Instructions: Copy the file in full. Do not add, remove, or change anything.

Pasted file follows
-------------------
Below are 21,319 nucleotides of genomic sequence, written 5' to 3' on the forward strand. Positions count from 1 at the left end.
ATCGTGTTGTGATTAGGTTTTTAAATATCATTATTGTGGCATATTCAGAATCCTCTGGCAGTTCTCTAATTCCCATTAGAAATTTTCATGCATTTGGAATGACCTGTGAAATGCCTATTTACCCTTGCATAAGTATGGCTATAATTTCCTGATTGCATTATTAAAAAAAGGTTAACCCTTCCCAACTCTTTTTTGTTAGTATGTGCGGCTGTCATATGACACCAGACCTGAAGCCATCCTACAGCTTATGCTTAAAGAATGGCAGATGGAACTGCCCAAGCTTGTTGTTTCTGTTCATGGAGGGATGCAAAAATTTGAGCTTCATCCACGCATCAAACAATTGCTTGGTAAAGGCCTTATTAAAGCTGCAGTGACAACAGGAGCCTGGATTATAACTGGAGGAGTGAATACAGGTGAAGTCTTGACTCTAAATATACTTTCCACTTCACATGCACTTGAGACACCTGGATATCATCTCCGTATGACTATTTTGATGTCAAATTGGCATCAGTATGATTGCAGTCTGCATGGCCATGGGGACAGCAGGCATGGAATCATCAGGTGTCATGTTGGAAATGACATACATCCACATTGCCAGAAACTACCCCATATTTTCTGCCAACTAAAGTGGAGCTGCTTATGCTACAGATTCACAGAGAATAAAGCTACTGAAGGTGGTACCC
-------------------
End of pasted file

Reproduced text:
Below are 21,319 nucleotides of genomic sequence, written 5' to 3' on the forward strand. Positions count from 1 at the left end.
ATCGTGTTGTGATTAGGTTTTTAAATATCATTATTGTGGCATATTCAGAATCCTCTGGCAGTTCTCTAATTCCCATTAGAAATTTTCATGCATTTGGAATGACCTGTGAAATGCCTATTTACCCTTGCATAAGTATGGCTATAATTTCCTGATTGCATTATTAAAAAAAGGTTAACCCTTCCCAACTCTTTTTTGTTAGTATGTGCGGCTGTCATATGACACCAGACCTGAAGCCATCCTACAGCTTATGCTTAAAGAATGGCAGATGGAACTGCCCAAGCTTGTTGTTTCTGTTCATGGAGGGATGCAAAAATTTGAGCTTCATCCACGCATCAAACAATTGCTTGGTAAAGGCCTTATTAAAGCTGCAGTGACAACAGGAGCCTGGATTATAACTGGAGGAGTGAATACAGGTGAAGTCTTGACTCTAAATATACTTTCCACTTCACATGCACTTGAGACACCTGGATATCATCTCCGTATGACTATTTTGATGTCAAATTGGCATCAGTATGATTGCAGTCTGCATGGCCATGGGGACAGCAGGCATGGAATCATCAGGTGTCATGTTGGAAATGACATACATCCACATTGCCAGAAACTACCCCATATTTTCTGCCAACTAAAGTGGAGCTGCTTATGCTACAGATTCACAGAGAATAAAGCTACTGAAGGTGGTACCC